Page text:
A credit shelter trust is a mechanism utilized by married couples in order to take full advantage of their combined estate tax exemptions. They are most useful for couples who reside in states where there is an additional estate or inheritance tax on top of the federal estate tax.
It is commonly believed that credit shelter trusts need only be used by the ultra-wealthy, as the federal estate tax limit in 2021 is $11.7 million. This means that the first $11.7 million of a person’s estate is exempt from federal estate taxes. Taking it a step further, a married couple, utilizing both spouses’ estate tax exemption amount, would not need to pay any federal estate taxes until their combined estates exceed $23.4 million. The federal estate and gift tax rules also allow for something called portability. Meaning that if the first spouse to die does not use all of their $11.7 million dollar exemption, the reminder of their exempt amount is portable to the surviving spouse to be used at their eventual death. However, the surviving spouse must make the election to use their spouse’s remaining estate tax exemption amount at the time of the first spouse’s death.
Unfortunately, it is still possible that a couple may owe estate taxes without proper planning. This could happen if the surviving spouse failed to elect for portability and the first spouse left their entire estate to the survivor, making their estate larger than the federal estate tax exemption amount. Estate taxes could also be due because the federal estate tax limit was reduced through legislation between the time a couple drafted their estate planning documents and their deaths, and it could also be because the couple resides in a state that has a separate estate or inheritance tax.
New York state has an estate tax on top of the federal estate tax and New York does not allow the estate tax exemption amount of one spouse to be portable to the other. The current New York State estate tax exemption amount is $5.93 million. This means that if a spouse passes away without having done proper planning, they can leave everything to their spouse without paying any taxes due to what is called the unlimited marital deduction, but estate tax will be due on the full amount of their estate and the estate of the spouse upon the death of the second spouse. As further punishment for failure to plan, if the estate of the second spouse exceeds the New York State estate tax exemption amount, they will be taxed not just on the amount over the limit, but on the full amount at a rate between 5% and 16%.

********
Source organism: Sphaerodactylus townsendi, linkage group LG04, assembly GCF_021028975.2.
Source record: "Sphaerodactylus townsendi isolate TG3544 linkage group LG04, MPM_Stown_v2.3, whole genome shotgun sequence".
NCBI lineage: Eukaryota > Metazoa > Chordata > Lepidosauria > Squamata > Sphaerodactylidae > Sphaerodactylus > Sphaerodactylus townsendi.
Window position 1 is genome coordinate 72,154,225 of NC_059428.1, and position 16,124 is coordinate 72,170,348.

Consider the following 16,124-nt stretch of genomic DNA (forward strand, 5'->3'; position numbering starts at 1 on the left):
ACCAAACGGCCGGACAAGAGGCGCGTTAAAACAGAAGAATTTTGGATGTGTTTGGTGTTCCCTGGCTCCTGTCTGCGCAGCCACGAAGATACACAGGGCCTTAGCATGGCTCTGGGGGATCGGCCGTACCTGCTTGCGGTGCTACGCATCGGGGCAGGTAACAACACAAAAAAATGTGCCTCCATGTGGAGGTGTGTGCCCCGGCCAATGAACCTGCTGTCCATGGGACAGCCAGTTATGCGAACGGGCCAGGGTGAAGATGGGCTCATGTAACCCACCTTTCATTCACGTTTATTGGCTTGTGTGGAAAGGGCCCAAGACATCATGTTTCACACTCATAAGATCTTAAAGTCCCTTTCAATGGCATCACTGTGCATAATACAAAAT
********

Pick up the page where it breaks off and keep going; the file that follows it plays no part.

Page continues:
A credit shelter trust is a simple yet highly effective way to ensure that the full estate tax exemption amount of each spouse is used. A married couple will generally split the value of their combined assets between them and then provide in the credit shelter trust that an amount equal to the estate tax exemption amount at the time be held in trust for the surviving spouse. This allows the survivor to have the benefit of the assets without passing them directly to the spouse and causing them to be a part of the estate of the surviving spouse and putting them over their own estate tax exemption limit. The credit shelter trust will have a trustee who will pay any income generated by the trust to the surviving spouse. The trustee also typically has the discretion to use the trust principal for the benefit of the surviving spouse with certain caveats which should be discussed with your estate planning attorney.
A credit shelter trust should be drafted to meet your family’s unique goals and should never be attempted without the guidance of an estate planning attorney near you. Call our office today at 347-766-2685 to speak to an experienced estate planning attorney to discuss whether a credit shelter trust is right for you.
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